Again, I am very thankful to those who have helped us. Every prayer and good thought has been appreciated. There is still a long road ahead, but I at least feel like a good recovery is in sight! We are so very glad that we didn't give up on this puppy. He is an amazing little dog.

(Below from October 17th)October 6th... My handsome boy.

Champ is currently fighting for his life. He's been fighting from day one, and has already gone through so much already, with his congenital diaphragmatic hernia and two surgeries.... Although those both went well, and he was just as happy and loving a puppy possible, on Monday, October 12th, things spiraled... fast.

Champ and I had just spent the weekend at home, visiting family (dogs and people!) and getting a follow up with his vet who'd performed the last surgery. On Monday, we were back in Corvallis, and when I went to check on him after about 15-20 minutes of free time in the back yard, I found him vomitting and looking very sick. He sat on the patio, threw up two more times, and fell over, not able to stand back up. When I picked him up to rush in the house, his body was limp, and I proceeded to rush him to our Corvallis vet. After a radiograph, bloodwork, and an exam, he was treated with anti-inflammatories and antihistamines for a bee sting, as that was what his symptoms presented, albeit an extreme reaction. I took him home after two hours of IV, and he seemed to be okay, until about 10:30 that night, when he was again having trouble standing. During the night he started vomitting again, and immediately in the morning I had him back at the clinic. He stayed for the day on IV and meds, and appeared to perk up/seem a little better by the end of the day. We were hoping it was a reaction to long-term treatment on amoxycillin but worried about encephalitis or ingestion of a neurotoxin.

By Wednesday morning he'd declined to the state that he is currently in. That is, he cannot support himself by his limbs, although he still has pain response in the toes and can move them a bit. His respiratory, temperature, and circulatory appear fine, and he is drinking lots of water (usually with a syringe but sometimes tries to lap) and eating on his own (Science Diet A/D). We're giving him some Nutri-Cal, too. Bless our little Champ, he is still happy to see people and other animals, and shows his joy by wagging his tail. Sometimes he tries to sit up but can't. He is alert and aware, and he's on medications to keep him comfortable. On this day, we were looking at the possibility of distemper, botulism, or spinal injury. I was able to spend about six hours sitting with him in his quarantine kennel to keep him company; it may seem silly, but I didn't want him to feel abandoned by me. (He'd been with me practically constantly from the day he was born, and since I'd had him in Corvallis as my buddy & companion he became very attached to me. I had grown to love him very much and was working on my parents to let me keep him.) Distemper is usually fatal, and the only treatment is supportive care (keep the body strong enough to fight with nutrients, IV, necessary meds) with no cure. The prognosis for a spinal injury in his neck was variable but better than distemper. Botulism could have been treated aggressively with antibiotics.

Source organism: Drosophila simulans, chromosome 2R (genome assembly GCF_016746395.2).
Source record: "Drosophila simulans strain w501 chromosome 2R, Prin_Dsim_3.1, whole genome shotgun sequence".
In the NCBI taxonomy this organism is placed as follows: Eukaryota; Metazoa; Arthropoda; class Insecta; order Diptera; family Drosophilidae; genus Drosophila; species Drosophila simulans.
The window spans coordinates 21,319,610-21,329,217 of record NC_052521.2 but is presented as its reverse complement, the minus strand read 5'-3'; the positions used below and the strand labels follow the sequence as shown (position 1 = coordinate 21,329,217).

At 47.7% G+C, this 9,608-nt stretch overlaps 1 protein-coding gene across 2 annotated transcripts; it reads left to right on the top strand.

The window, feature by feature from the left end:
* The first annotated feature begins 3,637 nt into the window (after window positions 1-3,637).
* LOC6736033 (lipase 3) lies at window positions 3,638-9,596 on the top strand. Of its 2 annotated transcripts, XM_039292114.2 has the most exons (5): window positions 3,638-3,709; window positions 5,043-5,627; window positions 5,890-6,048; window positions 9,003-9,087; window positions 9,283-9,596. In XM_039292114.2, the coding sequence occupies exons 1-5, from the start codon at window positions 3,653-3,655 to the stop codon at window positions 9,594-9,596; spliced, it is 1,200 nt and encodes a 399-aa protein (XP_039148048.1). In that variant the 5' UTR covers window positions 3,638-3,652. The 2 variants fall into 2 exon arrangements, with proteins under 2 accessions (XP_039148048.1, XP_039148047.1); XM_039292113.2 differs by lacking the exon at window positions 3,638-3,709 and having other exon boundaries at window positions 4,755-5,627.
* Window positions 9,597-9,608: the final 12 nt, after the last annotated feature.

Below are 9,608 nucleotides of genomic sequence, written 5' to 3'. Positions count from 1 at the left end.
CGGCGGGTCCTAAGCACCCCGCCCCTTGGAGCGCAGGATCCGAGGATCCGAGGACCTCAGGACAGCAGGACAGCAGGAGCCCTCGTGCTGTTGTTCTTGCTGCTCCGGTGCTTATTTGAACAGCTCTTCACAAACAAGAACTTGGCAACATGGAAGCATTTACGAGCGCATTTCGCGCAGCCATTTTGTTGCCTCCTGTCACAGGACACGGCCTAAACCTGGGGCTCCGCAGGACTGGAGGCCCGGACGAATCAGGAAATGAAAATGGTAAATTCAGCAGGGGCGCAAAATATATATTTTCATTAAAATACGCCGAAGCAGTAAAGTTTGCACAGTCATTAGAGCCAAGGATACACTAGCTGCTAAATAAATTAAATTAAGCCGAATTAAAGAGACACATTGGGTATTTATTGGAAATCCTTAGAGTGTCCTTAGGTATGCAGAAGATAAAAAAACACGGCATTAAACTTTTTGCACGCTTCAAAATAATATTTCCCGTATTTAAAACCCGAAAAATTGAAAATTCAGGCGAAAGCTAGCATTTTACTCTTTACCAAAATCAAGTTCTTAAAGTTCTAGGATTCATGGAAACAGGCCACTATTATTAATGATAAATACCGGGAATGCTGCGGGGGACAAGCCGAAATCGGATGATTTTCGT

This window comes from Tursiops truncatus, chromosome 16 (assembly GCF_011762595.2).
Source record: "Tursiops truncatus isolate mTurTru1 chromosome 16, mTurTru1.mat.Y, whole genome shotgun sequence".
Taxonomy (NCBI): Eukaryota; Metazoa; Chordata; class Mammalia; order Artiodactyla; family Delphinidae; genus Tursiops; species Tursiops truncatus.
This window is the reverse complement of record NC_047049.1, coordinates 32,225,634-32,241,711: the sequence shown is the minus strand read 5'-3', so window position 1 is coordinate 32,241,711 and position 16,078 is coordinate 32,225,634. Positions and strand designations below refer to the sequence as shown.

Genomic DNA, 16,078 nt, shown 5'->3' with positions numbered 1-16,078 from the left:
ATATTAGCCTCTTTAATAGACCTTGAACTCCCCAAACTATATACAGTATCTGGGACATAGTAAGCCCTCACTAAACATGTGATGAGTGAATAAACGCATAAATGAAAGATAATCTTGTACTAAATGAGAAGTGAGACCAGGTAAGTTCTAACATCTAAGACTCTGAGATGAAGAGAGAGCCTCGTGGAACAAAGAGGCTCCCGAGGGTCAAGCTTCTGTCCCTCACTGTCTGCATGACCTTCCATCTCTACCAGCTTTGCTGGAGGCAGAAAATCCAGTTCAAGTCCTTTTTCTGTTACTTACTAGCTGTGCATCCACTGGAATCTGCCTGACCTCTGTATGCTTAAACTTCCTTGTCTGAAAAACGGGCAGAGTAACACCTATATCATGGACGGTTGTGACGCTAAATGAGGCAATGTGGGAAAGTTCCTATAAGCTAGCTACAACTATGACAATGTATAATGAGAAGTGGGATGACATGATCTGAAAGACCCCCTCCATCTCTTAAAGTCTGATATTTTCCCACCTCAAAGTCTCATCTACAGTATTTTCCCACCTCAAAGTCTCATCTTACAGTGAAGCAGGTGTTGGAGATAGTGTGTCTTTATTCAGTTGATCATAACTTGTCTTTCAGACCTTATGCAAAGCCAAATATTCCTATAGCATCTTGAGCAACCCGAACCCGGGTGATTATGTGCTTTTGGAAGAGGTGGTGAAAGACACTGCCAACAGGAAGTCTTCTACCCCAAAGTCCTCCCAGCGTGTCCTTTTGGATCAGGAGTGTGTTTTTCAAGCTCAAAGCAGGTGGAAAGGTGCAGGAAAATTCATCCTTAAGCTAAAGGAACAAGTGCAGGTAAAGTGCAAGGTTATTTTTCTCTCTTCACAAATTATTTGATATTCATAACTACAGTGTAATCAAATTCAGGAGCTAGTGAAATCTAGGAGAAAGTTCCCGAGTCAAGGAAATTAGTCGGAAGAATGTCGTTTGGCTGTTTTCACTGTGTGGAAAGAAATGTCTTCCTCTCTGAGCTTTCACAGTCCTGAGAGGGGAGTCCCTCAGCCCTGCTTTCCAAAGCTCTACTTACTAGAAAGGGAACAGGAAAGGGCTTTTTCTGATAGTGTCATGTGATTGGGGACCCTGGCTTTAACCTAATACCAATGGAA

Thursday morning came and with no improvement, we were referred to a specialist clinic in Portland for the neurologist there. After an neuro exam, bloodwork, and more radiographs with no definite conclusions, we went ahead with an MRI. The results from the MRI results were not good. He has some congenital skeletal malformations that may be related to the current issue, though why or how, could not be answered; we did not proceed with a CT scan because surgery was no longer an option anyways. I guess Champers was a "runt" in the real sense, and just didn't grow properly as a fetus. What they found to be the cause of problems was fluid from the base of his brain, almost clear down to his lower back, with the exception of two short segments of normal condition. With no injury/fracture to be found but only the bizaare, severe, fluid, the clinic did an extra MRI (with I believe a special injection) to determine the makeup of the fluid. It was not normal spinal fluid but something with much greater protein. Although a spinal tap would have given us a much better idea of what we are fighting, we opted to discontinue diagnostics. A tap had the potential of disrupting the fluid and his current state of an acceptably stable health, and the outcome is grim, whether or not we know for sure it is a bacterial or viral infected fluid; the other possibilities could be pus or blood, that latter of which in time may be absorbed by his body (that would be the best scenario). We couldn't justify the cost or risk, when the treatment and prognosis, if we continued, would likely be the same....